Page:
Women and Happiness Part 2 — Guilt
I was planning to go somewhere else with this next post on why women are unhappy, but a recent conversation with a good friend convinced me that I should start here.
So let’s talk, shall we, about that familiar kill-joy for women everywhere: guilt.
In my previous post, I mentioned that I was struck by a paragraph in Captivating that said that almost every woman has a deep sense that she is failing — and not just failing at what she does, but failing at who she is: a fear that she is not good enough, not beautiful enough, not kind enough, not disciplined enough…or too emotional, too needy, too overbearing, too strong.
The result is guilt, a powerful, consuming emotion that drives us to alternating periods of frantic activity and despondent idleness. We’ve all been there. We’re frantic when it strikes, vowing to never eat processed sugars again, or deep clean the house in a single afternoon, or catch up on all the tasks we’ve been procrastinating for weeks; and then when we run out of steam, which we inevitably do, we slump into the couch, bitter and exhausted, and say, “Screw it. It doesn’t matter anyway.”
Until the next time guilt rears its ugly head and we do it all over again.
I’m not sure why we’re so afflicted, though research has shown that women are much more prone to guilt than men. Regardless of its social or inherent causes, I think at its core, guilt is a spiritual issue — or at least it has profound spiritual implications.
That’s because, like all the fear-based emotions we experience on a daily basis, guilt boils down to a fundamental lack of trust in God.
Now don’t get me wrong. I don’t mean that as an accusation. If there’s one thing I struggle with, it’s trusting God. But when we strip away the anxiety, the busy-ness, the quiet desperation that guilt produces, we’re left with this undeniable fact:
When we’re feeling guilty, we simply do not trust that who we are is “good enough” for God.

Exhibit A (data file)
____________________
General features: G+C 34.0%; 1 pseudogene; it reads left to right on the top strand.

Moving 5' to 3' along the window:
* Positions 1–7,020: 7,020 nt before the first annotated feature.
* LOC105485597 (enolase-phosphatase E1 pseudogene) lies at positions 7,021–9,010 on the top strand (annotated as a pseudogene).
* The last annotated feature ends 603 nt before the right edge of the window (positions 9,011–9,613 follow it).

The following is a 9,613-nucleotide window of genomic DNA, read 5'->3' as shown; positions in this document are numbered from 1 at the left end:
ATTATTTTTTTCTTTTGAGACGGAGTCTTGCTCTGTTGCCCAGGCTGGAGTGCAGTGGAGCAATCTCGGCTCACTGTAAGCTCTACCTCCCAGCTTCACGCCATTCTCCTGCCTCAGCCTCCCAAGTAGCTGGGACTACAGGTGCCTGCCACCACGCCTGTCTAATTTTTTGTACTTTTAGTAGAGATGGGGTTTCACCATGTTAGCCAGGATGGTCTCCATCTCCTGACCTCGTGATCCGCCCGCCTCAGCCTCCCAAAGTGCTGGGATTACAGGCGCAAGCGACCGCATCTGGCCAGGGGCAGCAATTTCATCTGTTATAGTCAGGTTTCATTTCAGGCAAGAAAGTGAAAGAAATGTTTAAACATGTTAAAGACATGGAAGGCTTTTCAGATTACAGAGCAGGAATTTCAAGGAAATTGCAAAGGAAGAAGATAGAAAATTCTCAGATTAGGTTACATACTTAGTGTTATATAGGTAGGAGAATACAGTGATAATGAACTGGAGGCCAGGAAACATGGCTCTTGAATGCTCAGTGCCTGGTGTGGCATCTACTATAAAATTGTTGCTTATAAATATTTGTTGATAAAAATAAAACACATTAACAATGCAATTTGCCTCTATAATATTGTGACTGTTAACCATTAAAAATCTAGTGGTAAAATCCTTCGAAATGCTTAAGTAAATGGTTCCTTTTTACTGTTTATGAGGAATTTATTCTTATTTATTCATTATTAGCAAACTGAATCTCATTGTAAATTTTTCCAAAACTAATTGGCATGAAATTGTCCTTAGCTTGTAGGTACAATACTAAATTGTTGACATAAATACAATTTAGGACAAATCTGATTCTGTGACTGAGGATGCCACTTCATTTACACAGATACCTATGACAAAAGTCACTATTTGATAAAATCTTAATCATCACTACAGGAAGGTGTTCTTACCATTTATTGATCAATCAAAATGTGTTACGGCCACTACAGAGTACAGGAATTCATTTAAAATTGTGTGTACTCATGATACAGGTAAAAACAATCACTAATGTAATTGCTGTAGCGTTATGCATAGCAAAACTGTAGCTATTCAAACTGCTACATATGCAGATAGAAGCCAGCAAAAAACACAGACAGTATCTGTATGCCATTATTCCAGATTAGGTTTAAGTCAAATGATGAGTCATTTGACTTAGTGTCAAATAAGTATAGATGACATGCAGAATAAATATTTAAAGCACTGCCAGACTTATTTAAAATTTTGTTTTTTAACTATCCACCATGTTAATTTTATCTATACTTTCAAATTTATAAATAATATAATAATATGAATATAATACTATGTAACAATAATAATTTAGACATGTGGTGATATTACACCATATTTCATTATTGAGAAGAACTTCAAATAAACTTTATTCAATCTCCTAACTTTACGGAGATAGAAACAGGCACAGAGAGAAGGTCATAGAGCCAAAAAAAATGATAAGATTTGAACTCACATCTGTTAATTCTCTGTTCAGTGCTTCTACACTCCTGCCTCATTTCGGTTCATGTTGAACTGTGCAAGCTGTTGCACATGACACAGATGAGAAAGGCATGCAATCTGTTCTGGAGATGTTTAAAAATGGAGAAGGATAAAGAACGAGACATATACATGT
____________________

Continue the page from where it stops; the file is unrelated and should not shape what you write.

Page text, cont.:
We do not believe that we can be loved…accepted…honored…just the way we are. What’s more, we never even consider that who we are is precisely who God made us to be.
I’m not sure why, but it seems to me that women in particular fight desperately to “measure up” to some arbitrary standard of perfection, physically, socially, sexually, spiritually. We envy those women who seem to have it “all together.” We struggle to make our lives mirror theirs.
It never occurs to us that maybe God didn’t put us down here to conform to some unbending standard of “rightness” — but that perhaps our differences, our idiosyncrasies, our unique gifts (and yes, our unique weaknesses) — are precisely how He planned it.
That our diversity is a beautiful manifestation of His Infinite Majesty.
That in our individuality, we express Him much more fully than when we try to bend our spirit to some preconceived notion of what we’re “supposed” to be.
What would it do to our guilt levels to be able to say: “I might not be a scholar or an athlete or a spiritual giant, but I am a gifted writer or cook or organizational genius…and that is all I need to be” — and then accept, really accept, that who we are IS enough, that we’re doing just fine in God’s eyes?
Wouldn’t that change everything?
One final thought. Of course, I’m not suggesting that there is no right and wrong and that we will never be required to make course corrections along our way. We’re human, after all. But even in those moments when we feel compelled to repent, there is a profound difference between the Spirit’s agent of change, Godly Sorrow, and guilt, which is Satan’s counterfeit.
I’ve been thinking a lot about this lately, so I put together a little chart outlining what I believe are the major differences between them. I think understanding how God speaks vs. how guilt speaks is crucial to finding the path our Father has laid out for us. Only then can we be empowered by His grace to become more and more who He wants us to be.
|Produces feelings of anxiety and fear||Produces feelings of calmness and
|Encourages shame, silence, and lies||Leads to open, direct confession|
|Distorts the truth||Reveals the truth|
|Is full of self-loathing||Is full of mercy|
|Creates confusion, worry and
|Shows a clear path to reconciliation|
|Is desperate and miserable||Is full of hope for change|
Anyway, I’d love to get some feedback on the thoughts I’ve shared here. What do you think? Why are women so influenced by guilt? How do you tell the difference between guilt and Godly Sorrow? Do you have any strategies or tips for overcoming guilt? Anything else you’d like to add?
This post is one in a series. Get the rest of the series here.
Posted on September 21, 2010, in Mental Health, Mormonism, Thoughts on God, Women and Happiness and tagged acceptance, expectations, God, godly sorrow, guilt, love, perfection, shame, women, worthiness. Bookmark the permalink. 7 Comments.